The lamp of course does serve as a container for storing the oil, but that is not its main purpose.  It’s purpose is none other than to be the place upon which the light, Torah, the teaching, the glory of God rests.

In Revelation  21:23, we read:

“And the city has no need of sun or moon to shine upon it, for the glory of God is its light, and its lamp is the Lamb.”

Now the glory of the Lord is the light which rests upon the Lamb of God who is the lamp.

One more thought –  Luke 11:34-36 has this:

“Your eye is the lamp of your body; when your eye is sound, your whole body is full of light; but when it is not sound, your body is full of darkness.  Therefore be careful lest the light in you be darkness. If then your whole body is full of light, having no part dark, it will be wholly bright, as when a lamp with its rays gives you light.”

The optical theory prevalent in biblical times was that the eye gave out light which allows you to see things – unlike the modern idea that light is reflected off of an object into our eye which absorbs the light and translates it into images in our brain.  But the eye as lamp means it is the place where the light resides which illumines our hearts and minds, literally the whole body.

What remains obvious and interesting is a commonly understood difference between lamp and light. Light for the biblical authors has a concrete location from which it emanates. We tend to think of light as an energy diffuse throughout the world or throughout a room (with the notable exception of laser light which at least in popular thinking is more of an idea of a beam of light that emanates from a source). ‘

Electricity has changed our imaging of light.    Electricity has filled our world (and the sky and our eyes) with light, so we forget what a room with a single lit candle/lamp looks like – it is obvious what the source of the light is.  The darkness is all around but the source of light stands against the darkness, driving it back yet still the darkness  (the absence of light) is obvious.  On the other hand, when we flick a switch the light instantly fills every nook and cranny, banishing and vanquishing all darkness.  The darkness vanishes yet our eyes are not attracted to the source of light for the light seems to be everywhere.

St. John says in his Gospel:

“The light shines in the darkness, and the darkness has not overcome it.”   (John 1:5)

His imagery is much more like the candle standing against the darkness, for the darkness  still surrounds the light, even if pushed back to the outer edges away from the source of light.

“And God saw that the light was good; and God separated the light from the darkness.”   (Genesis 1:4) 


You can find links to all the blogs I have or will post during this year’s Christmas season at 2012 Nativity Blogs.

A Halloween Sermon (1989)

October 29, 1989                                Luke 8:16-39

It is the Halloween season again. Stores and merchants are featuring all kinds of spooky sights. It is a time to when many mock devils and evil spirits, and some who belong to pagan and satanic cults come out in earnest to worship their powers.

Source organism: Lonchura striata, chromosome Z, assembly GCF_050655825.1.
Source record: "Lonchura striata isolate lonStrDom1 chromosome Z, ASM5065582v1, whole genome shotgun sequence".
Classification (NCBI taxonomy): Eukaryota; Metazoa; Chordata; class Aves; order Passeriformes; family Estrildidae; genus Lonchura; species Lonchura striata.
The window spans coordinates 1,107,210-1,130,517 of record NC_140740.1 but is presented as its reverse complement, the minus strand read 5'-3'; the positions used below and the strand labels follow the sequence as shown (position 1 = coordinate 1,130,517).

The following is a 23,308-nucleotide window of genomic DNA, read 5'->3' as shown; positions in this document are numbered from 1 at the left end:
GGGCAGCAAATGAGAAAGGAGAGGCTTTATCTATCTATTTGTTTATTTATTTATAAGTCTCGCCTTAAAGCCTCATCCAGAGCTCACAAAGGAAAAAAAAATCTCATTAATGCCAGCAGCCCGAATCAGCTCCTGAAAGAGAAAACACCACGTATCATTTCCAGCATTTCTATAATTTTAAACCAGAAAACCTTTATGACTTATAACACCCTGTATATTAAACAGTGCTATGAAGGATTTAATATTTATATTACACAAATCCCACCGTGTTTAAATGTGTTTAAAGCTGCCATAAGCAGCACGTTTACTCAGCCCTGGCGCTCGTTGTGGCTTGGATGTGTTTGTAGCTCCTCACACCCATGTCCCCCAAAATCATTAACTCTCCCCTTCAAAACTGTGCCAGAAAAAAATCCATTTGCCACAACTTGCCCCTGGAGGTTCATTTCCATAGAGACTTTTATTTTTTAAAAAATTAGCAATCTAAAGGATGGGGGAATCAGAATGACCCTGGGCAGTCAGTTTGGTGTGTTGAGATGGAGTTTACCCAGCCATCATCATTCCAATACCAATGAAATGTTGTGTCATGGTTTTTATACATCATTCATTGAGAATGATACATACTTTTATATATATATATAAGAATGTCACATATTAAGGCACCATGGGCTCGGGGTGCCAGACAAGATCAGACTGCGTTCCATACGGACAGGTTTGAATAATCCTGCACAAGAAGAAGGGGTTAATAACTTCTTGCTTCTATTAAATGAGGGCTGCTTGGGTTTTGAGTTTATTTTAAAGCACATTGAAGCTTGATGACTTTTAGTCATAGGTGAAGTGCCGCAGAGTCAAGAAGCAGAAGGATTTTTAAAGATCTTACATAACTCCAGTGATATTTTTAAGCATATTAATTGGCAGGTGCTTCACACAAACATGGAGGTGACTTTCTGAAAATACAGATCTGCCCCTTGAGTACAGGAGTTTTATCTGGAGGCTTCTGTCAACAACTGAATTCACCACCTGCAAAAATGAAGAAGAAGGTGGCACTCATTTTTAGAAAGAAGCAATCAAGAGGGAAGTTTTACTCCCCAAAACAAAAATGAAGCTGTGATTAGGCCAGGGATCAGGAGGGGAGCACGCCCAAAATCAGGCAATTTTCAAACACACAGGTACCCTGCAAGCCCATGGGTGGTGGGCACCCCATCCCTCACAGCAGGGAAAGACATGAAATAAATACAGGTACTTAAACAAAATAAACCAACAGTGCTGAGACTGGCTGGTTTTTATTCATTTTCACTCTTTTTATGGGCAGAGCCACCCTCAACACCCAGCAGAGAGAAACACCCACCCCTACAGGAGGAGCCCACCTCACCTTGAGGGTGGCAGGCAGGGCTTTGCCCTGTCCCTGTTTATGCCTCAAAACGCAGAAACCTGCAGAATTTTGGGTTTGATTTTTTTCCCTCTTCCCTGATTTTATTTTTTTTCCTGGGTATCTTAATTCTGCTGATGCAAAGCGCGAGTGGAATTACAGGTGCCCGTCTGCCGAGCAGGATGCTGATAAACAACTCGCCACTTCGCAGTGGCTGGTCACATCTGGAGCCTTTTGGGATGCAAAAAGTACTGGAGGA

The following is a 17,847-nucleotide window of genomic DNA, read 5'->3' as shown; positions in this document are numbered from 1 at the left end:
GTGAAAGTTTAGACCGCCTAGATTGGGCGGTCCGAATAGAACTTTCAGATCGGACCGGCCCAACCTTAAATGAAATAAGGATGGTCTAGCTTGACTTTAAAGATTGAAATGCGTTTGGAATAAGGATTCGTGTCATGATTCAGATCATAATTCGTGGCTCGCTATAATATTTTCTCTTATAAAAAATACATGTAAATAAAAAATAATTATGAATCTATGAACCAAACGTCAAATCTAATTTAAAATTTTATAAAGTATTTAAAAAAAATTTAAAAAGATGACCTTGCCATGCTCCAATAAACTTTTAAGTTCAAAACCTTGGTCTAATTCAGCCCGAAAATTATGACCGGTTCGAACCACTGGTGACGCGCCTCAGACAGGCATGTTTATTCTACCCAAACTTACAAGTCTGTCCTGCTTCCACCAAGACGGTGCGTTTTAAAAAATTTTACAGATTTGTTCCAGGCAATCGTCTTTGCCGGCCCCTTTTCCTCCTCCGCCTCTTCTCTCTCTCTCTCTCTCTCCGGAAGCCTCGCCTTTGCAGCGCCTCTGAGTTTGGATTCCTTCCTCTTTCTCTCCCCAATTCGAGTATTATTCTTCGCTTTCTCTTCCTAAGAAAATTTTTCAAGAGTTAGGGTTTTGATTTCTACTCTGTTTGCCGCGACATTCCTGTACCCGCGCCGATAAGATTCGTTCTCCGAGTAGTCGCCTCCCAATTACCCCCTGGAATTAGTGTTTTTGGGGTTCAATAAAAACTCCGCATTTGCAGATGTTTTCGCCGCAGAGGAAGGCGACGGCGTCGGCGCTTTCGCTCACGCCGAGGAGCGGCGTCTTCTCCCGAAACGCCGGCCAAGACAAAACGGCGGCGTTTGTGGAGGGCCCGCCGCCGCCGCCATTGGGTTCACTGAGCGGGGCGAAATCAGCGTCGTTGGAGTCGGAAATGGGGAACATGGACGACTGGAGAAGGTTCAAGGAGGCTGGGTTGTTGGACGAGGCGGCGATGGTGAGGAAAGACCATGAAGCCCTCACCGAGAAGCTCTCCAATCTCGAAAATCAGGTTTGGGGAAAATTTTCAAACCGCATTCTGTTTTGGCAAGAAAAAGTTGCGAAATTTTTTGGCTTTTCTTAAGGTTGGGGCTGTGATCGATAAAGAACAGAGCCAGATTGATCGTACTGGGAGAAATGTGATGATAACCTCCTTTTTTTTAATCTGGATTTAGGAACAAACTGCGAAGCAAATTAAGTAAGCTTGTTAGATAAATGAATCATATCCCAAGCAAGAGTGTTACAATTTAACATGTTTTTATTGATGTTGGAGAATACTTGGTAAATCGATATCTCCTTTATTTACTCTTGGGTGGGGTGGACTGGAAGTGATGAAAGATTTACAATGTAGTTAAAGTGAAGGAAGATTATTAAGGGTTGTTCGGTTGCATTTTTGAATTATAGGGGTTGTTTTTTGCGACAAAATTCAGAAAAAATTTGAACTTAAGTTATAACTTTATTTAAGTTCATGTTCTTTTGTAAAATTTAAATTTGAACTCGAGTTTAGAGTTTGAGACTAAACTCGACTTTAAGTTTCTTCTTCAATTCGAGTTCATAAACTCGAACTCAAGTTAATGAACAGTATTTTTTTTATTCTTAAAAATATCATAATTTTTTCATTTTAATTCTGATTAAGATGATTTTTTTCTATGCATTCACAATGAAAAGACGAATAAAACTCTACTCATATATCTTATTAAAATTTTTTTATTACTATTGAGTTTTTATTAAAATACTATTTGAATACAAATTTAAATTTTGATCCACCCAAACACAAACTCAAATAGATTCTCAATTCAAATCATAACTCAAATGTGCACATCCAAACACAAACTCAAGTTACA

Friday evening, I went over to the Books and Company. They happened to be having an adult Halloween event of some sort. There were indeed a number of strange characters there. What was most interesting to me was that throughout the store, they were having a variety of New Age religionists practicing their persuasion. There were tarot card readers, and various people sniffing and selling some sort of scented liquids which somehow are supposed to relax you or make you feel the forces of nature. There were people offering free mood altering stones, which they claimed would relax you or improve your sex life. These stone age believers hold some sort of religious ceremonies on Saturdays and they were proselytizing among the people in the store trying to win converts to their religion.

While all of this was being done in the supposedly friendly spirit of an adult Halloween event, the people who were aiming to make converts to their New Age religion were quite serious in what they were doing. They certainly were not interested in fun, but seemed to believe in what they were saying and doing. I found myself saddened by the pure pagan ideas being hawked there, and at the deception for which the people so willingly embraced.

For me personally, it was my first contact with the New Age religion which has become faddish and popular these days. It was obvious that so many people around us are hungering for something religious, something ritualistic, something spiritual. It was obvious that there certainly is a spiritual harvest that can be made in America if only we Orthodox would take seriously Jesus Christ’s command to us to go and preach the Gospel to all people. There is obviously a need. There are obviously a number of people who are suffering this spiritual emptiness and who fill that void with any and every type of belief.

So Christ tells us in the Gospel lesson today:

No one, when he has lit a lamp, covers it with a basket or puts it under the bed, but rather he sets it on a lampstand, that those who enter may see the light.

My friends, in baptism, and through the faithful hearing of the Gospel, the lamps of our hearts have been illumined. We are to shine with the light of Christ to all of those who walk in darkness. Our faith is not some private thoughts between me and God. Rather, our Faith is to be the Light of the World. In all humility, let the light of Christ shine brightly in your life so that all other people may see Christ in you and give glory to God the Father!

As the Lord Jesus told the man whom he saved from demonic possession, “Return to your own house, and tell what great things God has done for you.” Each of us has to become extremely clear as to what God has done for us personally. We need to rid ourselves of fuzzy thinking about God in our lives.

St. Mark the Ascetic, a 4th Century Christian said:

“Can any man consciously call these things to mind and not be moved always to contrition of heart?  Having so many pledges from the past blessings, will he not always have firm hope, in spite of the fact that he himself has so far done nothing good?  He will say to himself: ‘Though I have done nothing good and have committed many sins before Him, living in uncleanness of the flesh and indulging in may other vices, yet He did not deal with me according to my sins, or reward me according to my iniquities (Ps 103:10), but gave me all these gifts of grace for my salvation.”  (Philokalia, Vol. I, pp 148-149).